Now, of course, things change - and, as you note, the "star paper" approach may be better for early-career scholars, at least in the short run (as it helps them write publishable papers). However, I still don't think it's good in the long run, because I don't think it requires grad students to develop the same breadth of philosophical thought. This isn't to diminish the accomplishment of writing dissertations comprised by five papers - it is just to note that it is a very different kind of task.


Hi Marcus,

Sure it's a different task. But you are underestimating my words a bit. Each of my chapters was between 10,000 to 15,000 words, so for a total of roughly 60,000. Maybe we are counting pages differently. Also, I will say that of the paper type of dissertation, mine was significantly longer than most. I have several friends who did this, not from my PhD program, and they did THREE papers about 10,000 words, so there's was close to 30,000 words. Mine was closer to 60,000. And yes, when today's dissertations are commonly less than half the length it is only natural to assume it will be less ardors. And I am sure it is.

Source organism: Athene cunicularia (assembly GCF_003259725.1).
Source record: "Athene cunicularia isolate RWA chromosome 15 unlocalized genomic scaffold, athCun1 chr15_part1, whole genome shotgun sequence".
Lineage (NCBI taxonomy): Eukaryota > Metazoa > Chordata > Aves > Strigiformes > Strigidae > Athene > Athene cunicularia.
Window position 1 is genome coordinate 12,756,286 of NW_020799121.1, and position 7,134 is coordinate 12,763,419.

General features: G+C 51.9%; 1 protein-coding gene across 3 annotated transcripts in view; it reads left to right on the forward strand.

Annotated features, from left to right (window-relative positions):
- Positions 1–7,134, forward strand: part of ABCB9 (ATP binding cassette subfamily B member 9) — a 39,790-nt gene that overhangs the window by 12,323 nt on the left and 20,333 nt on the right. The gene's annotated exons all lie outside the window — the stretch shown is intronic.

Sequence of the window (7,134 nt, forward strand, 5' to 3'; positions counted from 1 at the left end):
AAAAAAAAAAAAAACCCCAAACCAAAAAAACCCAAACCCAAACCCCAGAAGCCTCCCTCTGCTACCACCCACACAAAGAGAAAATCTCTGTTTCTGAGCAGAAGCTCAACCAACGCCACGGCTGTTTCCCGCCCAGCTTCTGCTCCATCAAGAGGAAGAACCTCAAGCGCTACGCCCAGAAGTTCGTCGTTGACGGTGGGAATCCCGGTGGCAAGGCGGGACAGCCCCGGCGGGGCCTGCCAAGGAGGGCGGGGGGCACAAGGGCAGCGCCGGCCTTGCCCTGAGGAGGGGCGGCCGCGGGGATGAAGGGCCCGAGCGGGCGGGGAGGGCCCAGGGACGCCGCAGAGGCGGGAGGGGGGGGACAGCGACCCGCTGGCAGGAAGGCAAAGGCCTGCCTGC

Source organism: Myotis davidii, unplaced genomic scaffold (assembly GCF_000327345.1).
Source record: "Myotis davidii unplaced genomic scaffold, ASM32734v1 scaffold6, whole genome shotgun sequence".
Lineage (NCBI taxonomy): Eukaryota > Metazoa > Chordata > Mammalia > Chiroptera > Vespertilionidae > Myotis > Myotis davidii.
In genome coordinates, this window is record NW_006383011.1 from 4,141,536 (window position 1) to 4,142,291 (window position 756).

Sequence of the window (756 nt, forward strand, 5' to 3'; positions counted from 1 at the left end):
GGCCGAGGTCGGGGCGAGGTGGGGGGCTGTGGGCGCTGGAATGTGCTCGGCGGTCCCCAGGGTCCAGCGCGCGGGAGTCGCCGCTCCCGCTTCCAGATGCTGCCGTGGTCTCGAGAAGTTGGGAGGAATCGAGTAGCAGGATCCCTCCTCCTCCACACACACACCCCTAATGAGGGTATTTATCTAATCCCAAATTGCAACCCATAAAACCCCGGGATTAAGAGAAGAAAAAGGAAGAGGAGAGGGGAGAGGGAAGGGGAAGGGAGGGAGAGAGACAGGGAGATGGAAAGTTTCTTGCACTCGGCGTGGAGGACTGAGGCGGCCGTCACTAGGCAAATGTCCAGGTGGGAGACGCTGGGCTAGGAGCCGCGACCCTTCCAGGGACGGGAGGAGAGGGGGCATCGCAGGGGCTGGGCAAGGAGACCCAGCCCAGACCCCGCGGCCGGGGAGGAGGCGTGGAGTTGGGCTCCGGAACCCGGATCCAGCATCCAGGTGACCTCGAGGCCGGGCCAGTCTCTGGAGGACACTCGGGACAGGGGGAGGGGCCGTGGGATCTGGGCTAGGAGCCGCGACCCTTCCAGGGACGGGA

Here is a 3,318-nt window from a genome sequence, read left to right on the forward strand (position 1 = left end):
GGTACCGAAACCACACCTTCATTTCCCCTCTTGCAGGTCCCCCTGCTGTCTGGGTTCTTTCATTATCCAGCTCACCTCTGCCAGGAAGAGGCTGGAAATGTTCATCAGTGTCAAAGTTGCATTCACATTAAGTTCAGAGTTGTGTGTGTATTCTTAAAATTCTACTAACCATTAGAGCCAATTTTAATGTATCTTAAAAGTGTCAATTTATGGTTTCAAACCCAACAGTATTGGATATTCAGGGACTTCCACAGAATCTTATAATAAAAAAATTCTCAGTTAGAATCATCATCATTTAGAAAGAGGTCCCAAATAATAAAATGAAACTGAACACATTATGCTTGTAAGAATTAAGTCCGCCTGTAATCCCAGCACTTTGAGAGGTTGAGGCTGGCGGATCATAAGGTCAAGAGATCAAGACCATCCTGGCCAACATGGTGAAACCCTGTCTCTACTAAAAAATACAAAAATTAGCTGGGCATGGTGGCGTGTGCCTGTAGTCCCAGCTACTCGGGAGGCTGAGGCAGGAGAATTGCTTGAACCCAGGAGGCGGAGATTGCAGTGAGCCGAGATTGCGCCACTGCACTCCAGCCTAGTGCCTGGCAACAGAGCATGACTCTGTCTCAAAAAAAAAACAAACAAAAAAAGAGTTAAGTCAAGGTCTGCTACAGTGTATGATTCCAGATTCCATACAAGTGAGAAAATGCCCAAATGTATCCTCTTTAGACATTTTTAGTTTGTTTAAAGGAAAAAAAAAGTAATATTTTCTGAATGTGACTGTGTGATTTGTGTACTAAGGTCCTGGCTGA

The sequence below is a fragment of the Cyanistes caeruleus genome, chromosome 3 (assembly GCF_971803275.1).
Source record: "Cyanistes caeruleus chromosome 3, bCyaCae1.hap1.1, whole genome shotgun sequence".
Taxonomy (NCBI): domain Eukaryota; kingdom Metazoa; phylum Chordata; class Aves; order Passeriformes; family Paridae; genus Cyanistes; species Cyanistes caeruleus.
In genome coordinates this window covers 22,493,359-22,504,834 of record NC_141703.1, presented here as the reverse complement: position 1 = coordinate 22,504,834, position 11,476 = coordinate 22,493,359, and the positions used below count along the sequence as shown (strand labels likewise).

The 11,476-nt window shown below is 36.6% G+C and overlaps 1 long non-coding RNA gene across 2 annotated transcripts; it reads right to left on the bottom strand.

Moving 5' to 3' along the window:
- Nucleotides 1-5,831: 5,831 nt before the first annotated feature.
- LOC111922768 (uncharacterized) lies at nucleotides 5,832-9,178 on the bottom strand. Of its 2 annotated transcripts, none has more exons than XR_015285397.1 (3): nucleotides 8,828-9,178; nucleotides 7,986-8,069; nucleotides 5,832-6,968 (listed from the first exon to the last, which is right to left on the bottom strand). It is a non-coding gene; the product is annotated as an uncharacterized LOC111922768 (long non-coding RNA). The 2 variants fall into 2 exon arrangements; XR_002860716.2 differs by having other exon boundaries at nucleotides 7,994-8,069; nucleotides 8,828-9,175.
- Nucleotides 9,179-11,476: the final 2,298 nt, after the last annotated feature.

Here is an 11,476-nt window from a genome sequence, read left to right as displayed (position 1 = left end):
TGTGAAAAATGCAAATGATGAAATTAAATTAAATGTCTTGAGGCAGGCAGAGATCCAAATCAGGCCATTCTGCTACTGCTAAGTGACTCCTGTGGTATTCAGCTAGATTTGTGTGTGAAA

As far as hurting in the long term.I guess it depends what you mean by that. Maybe it is true in some objective sense of what it means to be a good philosopher. But I do not think it is true in the sense of how success is often measured in the field. The thing is, so much depends on how you place early in your career. So say you write 3 excellent papers and manage to get a semi-research job with like a 3-2 load. Someone like that will have far more time to write and develop as a scholar, and have more people to work with, than someone doing more teaching at a school with less resources. I think therefore it is harder and less likely for the second person to achieve research prestige. Now it is a perfectly fair point that what it means to be an overall good philosopher is not limited to research, much less perceived research prestige. Still, there is a sense of research success which I believe the paper dissertation makes more likely.

Pendaran Roberts